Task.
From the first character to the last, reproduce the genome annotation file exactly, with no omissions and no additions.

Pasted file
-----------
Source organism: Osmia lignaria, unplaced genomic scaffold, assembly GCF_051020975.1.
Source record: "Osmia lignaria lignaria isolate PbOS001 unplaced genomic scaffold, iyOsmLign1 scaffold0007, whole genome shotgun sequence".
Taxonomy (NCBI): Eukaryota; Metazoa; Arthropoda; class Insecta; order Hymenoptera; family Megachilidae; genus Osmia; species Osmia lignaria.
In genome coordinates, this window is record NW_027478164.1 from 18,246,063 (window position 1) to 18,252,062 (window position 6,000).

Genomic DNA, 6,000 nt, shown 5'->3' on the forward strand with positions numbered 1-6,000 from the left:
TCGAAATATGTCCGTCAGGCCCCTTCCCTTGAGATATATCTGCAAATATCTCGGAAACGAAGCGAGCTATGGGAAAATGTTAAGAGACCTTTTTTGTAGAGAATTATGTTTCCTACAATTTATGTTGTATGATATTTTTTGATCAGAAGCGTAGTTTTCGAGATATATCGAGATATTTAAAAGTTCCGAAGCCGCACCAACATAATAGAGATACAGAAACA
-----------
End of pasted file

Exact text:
Source organism: Osmia lignaria, unplaced genomic scaffold, assembly GCF_051020975.1.
Source record: "Osmia lignaria lignaria isolate PbOS001 unplaced genomic scaffold, iyOsmLign1 scaffold0007, whole genome shotgun sequence".
Taxonomy (NCBI): Eukaryota; Metazoa; Arthropoda; class Insecta; order Hymenoptera; family Megachilidae; genus Osmia; species Osmia lignaria.
In genome coordinates, this window is record NW_027478164.1 from 18,246,063 (window position 1) to 18,252,062 (window position 6,000).

Genomic DNA, 6,000 nt, shown 5'->3' on the forward strand with positions numbered 1-6,000 from the left:
TCGAAATATGTCCGTCAGGCCCCTTCCCTTGAGATATATCTGCAAATATCTCGGAAACGAAGCGAGCTATGGGAAAATGTTAAGAGACCTTTTTTGTAGAGAATTATGTTTCCTACAATTTATGTTGTATGATATTTTTTGATCAGAAGCGTAGTTTTCGAGATATATCGAGATATTTAAAAGTTCCGAAGCCGCACCAACATAATAGAGATACAGAAACA